Critical Analysis of the Review: Implementing it into My APRN Practice
I strongly believe that the authors used a powerful approach to complete the study. They focused on the existing guidelines and presented amendments that can revolutionize the nature of healthcare delivery for patients with diabetes (Vahidi, Shahmirzadi, Shojaeizadeh, Haghani, & Nikpour, 2015). The proposed topics for future studies can present new ideas that have the potential to make a difference in nursing. The information can be used to monitor abnormal heartbeat rates and orthostatic hypotension. Advanced Practice Registered Nurses (APRNs) can conduct cardiovagal tests to confirm the presence of CAN in a patient.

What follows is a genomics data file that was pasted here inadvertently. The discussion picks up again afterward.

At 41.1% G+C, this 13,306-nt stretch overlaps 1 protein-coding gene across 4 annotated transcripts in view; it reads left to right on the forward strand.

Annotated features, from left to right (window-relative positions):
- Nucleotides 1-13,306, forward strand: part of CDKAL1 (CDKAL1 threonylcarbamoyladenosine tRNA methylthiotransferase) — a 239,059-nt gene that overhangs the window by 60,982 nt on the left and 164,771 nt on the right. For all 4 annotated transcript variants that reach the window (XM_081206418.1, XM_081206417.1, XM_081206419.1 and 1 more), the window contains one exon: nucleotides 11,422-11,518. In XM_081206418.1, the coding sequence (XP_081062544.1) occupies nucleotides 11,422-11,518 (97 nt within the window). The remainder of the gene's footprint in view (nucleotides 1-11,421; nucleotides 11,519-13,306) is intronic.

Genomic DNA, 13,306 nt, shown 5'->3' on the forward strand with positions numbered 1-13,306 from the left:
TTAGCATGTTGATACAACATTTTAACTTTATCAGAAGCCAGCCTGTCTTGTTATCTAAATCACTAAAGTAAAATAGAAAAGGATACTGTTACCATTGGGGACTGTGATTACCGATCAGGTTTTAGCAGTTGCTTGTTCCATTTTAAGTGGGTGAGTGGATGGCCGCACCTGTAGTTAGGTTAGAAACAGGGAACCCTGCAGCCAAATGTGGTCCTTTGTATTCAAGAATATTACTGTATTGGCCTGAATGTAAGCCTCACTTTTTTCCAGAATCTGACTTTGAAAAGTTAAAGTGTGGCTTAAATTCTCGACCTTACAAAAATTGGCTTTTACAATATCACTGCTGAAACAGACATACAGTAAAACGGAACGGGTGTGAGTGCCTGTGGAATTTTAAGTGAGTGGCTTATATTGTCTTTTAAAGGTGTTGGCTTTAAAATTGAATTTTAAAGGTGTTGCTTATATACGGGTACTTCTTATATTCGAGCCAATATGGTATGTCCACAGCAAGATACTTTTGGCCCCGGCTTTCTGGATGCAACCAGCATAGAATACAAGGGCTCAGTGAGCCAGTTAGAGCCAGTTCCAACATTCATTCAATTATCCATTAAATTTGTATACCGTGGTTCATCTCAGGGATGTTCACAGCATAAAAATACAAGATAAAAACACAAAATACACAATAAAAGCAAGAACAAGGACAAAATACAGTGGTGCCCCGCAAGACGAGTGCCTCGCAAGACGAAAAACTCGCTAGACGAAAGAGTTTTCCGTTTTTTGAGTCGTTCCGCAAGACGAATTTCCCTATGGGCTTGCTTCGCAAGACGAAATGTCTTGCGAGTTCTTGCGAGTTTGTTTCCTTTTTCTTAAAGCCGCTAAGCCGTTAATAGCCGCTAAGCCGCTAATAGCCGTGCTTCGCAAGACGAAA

The successful assessment of CAN is capable of guiding nurses to offer appropriate medical care to diabetic patients. Nurse practitioners will use the information to manage the condition and meet the needs of patients with CAN. Drugs capable of reducing HRV should never be administered whenever providing nursing care to clients with CAN (Spallone et al., 2011). APRNs can also use CARTs as endpoints in clinical trials or prospective observations. In conclusion, the results presented in the article apply to my advanced practice nursing.
Johnson, N., & Melton, S. (2016). Perceived benefits and barriers to the diabetes prevention program. The Plaid Journal, 2(1), 16-24.